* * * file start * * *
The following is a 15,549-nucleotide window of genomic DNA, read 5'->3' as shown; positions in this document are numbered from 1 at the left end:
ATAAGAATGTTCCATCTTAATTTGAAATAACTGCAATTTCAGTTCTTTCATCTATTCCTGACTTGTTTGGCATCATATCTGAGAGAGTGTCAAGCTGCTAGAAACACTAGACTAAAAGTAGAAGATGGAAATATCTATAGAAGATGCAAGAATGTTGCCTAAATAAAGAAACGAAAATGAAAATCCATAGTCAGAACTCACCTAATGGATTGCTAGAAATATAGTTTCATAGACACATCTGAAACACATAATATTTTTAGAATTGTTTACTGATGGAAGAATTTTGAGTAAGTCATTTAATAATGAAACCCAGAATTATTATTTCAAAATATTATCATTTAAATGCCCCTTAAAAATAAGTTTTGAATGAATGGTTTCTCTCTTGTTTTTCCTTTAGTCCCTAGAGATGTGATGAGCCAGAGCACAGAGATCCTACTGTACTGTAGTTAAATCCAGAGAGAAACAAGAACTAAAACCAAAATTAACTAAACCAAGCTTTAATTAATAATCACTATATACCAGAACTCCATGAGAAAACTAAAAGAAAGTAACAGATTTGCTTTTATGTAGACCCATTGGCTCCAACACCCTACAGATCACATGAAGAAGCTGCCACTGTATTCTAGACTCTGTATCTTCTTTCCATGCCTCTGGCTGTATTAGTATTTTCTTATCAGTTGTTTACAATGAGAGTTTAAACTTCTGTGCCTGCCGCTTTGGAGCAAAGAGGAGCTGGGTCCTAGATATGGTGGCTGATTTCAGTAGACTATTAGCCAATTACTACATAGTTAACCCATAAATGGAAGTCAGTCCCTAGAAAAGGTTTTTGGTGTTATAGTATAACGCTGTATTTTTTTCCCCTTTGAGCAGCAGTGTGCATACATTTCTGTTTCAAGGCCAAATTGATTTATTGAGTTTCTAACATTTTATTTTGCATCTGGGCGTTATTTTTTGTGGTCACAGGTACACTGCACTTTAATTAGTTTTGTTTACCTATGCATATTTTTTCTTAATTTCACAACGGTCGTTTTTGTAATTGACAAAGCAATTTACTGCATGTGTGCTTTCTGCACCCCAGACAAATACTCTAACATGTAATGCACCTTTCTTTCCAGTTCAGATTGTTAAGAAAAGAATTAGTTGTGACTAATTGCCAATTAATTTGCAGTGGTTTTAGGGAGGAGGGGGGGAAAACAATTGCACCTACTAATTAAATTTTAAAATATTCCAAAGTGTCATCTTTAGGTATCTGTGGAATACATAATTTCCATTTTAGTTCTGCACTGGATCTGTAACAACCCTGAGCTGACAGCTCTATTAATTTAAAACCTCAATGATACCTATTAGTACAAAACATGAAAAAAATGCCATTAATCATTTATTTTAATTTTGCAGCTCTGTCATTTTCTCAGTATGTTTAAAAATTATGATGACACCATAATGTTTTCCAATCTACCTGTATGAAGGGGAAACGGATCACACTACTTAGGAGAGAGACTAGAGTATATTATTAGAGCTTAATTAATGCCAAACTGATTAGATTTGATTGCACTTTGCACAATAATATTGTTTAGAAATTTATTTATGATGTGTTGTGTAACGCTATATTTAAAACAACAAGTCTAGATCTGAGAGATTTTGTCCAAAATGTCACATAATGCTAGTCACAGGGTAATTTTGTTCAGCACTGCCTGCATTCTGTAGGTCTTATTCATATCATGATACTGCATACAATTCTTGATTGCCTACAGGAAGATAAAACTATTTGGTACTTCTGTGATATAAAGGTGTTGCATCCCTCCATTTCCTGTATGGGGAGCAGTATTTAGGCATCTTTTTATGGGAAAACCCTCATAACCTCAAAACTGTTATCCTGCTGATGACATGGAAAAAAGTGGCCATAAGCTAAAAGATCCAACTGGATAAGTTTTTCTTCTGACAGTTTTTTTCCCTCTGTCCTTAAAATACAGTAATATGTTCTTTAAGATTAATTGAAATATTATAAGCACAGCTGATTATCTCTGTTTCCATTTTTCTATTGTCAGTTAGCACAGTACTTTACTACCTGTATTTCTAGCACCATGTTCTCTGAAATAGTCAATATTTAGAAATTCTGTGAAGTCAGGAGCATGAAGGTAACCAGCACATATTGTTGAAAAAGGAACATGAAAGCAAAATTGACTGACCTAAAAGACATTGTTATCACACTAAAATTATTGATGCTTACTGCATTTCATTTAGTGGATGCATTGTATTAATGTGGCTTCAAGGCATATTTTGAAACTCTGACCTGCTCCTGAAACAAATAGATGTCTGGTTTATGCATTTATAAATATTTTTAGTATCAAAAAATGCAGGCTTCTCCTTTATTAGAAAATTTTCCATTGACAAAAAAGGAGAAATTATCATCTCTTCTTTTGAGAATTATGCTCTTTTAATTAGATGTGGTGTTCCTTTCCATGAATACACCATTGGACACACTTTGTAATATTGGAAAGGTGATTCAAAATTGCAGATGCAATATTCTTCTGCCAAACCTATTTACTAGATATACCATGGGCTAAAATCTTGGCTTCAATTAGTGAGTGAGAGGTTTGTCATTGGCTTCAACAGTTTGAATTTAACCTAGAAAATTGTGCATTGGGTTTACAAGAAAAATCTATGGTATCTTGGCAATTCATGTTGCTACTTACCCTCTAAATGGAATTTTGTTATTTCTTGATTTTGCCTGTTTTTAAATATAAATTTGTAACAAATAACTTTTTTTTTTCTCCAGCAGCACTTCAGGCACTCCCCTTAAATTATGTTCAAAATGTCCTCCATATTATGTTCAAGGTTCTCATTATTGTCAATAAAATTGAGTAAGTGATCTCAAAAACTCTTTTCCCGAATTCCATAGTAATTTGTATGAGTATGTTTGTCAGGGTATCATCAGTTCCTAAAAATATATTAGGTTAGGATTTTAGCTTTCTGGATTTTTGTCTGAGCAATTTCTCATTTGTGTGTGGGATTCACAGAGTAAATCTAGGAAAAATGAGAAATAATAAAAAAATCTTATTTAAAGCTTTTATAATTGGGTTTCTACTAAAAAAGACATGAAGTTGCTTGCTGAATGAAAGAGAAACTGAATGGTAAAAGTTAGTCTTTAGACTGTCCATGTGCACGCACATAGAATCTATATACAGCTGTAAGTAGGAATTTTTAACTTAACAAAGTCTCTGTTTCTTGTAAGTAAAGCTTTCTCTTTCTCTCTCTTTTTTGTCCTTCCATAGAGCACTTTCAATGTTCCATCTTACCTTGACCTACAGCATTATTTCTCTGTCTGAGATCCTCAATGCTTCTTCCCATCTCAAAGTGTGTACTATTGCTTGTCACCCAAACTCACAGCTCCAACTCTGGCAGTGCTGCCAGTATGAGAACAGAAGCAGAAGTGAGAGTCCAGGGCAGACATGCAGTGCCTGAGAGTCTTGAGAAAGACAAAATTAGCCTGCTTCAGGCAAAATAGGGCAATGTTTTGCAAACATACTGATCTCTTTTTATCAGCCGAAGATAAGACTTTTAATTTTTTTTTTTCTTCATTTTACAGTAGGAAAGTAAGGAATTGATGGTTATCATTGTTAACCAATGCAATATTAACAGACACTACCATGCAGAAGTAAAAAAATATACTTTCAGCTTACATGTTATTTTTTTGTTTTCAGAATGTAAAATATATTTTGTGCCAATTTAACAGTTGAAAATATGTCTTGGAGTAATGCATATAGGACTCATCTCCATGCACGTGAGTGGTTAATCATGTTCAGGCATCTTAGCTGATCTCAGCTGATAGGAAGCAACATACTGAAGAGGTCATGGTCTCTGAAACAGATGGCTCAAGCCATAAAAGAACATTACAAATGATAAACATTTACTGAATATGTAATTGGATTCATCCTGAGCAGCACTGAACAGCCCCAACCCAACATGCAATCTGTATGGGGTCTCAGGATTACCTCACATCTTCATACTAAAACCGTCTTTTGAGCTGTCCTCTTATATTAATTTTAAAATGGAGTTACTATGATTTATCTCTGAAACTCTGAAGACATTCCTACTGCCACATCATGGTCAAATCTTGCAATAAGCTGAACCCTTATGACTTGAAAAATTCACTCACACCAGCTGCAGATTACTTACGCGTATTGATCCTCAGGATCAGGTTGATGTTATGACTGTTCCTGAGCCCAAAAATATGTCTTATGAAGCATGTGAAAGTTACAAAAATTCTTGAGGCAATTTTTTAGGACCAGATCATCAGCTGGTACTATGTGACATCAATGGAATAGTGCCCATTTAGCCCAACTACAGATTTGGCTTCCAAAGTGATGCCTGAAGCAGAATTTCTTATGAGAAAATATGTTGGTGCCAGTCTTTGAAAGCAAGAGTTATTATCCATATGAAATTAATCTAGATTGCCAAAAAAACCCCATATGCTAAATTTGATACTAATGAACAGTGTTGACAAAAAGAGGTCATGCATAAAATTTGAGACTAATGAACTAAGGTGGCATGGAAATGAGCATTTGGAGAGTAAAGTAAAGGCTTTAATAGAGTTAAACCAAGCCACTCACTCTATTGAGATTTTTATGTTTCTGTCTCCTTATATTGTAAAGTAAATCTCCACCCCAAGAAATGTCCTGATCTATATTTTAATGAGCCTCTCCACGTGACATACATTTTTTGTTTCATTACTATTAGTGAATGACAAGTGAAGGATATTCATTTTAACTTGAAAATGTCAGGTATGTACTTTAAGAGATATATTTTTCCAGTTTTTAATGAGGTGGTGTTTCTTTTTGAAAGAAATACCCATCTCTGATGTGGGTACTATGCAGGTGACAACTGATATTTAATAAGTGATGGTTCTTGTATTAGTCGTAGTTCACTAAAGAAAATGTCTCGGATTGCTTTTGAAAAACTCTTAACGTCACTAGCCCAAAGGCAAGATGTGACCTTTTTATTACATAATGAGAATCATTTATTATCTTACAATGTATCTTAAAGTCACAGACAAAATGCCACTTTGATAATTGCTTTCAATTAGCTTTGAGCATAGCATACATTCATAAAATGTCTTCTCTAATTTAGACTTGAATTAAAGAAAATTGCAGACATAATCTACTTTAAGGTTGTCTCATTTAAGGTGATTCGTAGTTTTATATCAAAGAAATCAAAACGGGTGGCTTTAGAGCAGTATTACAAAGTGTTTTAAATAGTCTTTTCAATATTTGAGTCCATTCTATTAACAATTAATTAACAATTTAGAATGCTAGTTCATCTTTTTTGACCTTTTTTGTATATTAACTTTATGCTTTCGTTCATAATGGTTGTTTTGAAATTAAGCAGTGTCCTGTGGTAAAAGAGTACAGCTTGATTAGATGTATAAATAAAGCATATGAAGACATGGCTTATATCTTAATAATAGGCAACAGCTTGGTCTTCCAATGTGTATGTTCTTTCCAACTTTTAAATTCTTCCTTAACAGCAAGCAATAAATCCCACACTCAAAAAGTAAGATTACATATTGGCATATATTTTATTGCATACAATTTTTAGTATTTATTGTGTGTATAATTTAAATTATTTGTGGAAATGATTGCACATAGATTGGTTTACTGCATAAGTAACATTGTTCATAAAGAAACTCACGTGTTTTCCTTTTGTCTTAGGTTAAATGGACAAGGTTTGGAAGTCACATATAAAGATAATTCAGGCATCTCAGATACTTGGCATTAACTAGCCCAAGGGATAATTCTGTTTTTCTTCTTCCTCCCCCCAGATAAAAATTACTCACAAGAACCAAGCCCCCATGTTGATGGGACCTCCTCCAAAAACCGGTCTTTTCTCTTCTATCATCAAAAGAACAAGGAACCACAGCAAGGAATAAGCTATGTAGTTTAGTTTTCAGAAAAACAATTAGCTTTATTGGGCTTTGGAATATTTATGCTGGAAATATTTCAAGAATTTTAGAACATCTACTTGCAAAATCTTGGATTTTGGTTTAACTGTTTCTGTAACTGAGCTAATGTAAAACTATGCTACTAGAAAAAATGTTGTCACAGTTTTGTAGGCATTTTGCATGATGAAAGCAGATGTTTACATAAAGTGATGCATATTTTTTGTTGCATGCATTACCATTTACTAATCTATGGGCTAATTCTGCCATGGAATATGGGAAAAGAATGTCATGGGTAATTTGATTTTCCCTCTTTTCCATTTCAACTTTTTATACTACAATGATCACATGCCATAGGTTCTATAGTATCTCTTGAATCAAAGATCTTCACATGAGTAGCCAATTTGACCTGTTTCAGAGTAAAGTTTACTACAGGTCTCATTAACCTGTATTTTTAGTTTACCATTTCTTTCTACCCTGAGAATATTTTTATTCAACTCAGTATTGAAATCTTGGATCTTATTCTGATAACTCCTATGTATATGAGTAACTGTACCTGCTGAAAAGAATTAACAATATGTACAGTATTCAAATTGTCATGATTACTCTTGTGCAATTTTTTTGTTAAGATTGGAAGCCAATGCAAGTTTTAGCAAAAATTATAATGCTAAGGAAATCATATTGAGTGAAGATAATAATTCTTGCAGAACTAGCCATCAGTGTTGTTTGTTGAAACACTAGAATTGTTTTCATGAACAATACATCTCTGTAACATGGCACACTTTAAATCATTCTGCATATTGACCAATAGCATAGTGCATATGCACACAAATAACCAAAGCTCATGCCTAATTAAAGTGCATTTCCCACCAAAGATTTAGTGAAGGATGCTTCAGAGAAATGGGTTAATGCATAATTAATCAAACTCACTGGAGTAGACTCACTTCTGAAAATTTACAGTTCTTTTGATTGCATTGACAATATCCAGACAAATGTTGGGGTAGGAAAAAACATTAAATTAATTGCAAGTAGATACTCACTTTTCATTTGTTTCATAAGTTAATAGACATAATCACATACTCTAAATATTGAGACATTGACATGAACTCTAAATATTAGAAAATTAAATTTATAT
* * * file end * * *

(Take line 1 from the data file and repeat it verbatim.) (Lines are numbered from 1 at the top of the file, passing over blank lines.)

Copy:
The following is a 15,549-nucleotide window of genomic DNA, read 5'->3' as shown; positions in this document are numbered from 1 at the left end: